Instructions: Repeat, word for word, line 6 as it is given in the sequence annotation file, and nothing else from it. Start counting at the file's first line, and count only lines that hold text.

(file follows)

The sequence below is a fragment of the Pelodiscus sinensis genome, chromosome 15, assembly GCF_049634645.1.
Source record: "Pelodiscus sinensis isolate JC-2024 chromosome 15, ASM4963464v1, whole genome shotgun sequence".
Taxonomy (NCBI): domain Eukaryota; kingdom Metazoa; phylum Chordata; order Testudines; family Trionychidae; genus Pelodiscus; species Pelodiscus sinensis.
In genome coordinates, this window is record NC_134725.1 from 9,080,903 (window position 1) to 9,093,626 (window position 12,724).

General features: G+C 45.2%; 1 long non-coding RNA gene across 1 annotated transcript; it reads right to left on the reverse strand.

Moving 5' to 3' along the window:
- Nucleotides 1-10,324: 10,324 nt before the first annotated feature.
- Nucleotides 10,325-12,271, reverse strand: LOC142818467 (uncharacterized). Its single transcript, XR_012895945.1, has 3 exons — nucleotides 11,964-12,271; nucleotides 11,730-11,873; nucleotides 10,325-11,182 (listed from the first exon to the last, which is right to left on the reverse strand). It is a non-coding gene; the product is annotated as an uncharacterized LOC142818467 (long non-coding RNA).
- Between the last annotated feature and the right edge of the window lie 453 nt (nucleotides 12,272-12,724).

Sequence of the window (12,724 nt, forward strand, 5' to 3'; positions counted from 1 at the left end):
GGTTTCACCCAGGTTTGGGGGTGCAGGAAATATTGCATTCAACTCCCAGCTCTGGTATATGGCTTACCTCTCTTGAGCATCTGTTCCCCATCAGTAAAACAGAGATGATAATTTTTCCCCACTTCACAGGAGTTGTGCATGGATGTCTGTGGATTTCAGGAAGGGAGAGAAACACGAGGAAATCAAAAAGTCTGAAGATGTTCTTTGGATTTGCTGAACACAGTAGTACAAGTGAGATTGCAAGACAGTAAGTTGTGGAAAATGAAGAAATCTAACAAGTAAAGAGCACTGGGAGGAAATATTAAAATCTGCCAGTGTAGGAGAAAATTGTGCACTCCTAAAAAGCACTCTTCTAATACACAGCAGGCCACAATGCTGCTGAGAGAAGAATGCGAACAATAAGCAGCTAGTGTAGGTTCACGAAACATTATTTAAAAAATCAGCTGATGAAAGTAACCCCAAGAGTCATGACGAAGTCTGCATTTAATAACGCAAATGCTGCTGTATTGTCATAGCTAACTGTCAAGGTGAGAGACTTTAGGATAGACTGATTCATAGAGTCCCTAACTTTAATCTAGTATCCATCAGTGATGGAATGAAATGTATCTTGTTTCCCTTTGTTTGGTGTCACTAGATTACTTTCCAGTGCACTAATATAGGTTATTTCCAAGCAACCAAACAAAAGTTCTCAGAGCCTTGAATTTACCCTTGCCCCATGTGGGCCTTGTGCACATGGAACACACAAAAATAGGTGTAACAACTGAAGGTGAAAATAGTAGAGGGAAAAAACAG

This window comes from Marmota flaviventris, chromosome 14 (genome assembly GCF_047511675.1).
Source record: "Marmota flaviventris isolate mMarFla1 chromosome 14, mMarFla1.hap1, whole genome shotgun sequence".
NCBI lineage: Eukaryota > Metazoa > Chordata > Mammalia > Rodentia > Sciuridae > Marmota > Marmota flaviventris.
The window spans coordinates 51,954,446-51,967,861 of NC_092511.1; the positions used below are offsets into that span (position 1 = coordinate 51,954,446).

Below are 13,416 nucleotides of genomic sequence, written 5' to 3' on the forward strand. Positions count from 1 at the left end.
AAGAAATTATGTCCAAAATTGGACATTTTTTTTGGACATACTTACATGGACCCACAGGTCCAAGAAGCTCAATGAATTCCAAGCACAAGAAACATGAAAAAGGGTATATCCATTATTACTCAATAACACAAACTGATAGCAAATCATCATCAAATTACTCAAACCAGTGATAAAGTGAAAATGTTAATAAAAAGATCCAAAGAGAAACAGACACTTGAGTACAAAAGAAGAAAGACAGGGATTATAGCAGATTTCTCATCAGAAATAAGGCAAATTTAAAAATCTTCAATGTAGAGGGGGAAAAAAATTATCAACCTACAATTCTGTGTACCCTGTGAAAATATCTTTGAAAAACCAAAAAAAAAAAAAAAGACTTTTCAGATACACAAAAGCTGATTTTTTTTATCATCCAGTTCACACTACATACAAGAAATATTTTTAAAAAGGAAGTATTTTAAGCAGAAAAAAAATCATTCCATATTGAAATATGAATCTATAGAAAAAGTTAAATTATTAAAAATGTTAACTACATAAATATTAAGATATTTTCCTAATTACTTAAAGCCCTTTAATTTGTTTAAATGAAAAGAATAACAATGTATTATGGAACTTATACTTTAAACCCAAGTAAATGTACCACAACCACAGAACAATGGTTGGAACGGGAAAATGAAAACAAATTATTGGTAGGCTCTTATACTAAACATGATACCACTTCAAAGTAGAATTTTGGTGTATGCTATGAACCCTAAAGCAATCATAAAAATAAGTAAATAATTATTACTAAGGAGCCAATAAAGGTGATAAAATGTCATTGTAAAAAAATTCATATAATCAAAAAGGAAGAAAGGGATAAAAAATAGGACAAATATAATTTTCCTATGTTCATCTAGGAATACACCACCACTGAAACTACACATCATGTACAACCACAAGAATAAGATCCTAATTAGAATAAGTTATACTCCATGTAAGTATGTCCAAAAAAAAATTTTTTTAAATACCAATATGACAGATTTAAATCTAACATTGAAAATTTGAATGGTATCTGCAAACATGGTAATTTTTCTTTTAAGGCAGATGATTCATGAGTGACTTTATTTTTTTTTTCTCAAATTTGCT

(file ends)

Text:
Moving 5' to 3' along the window: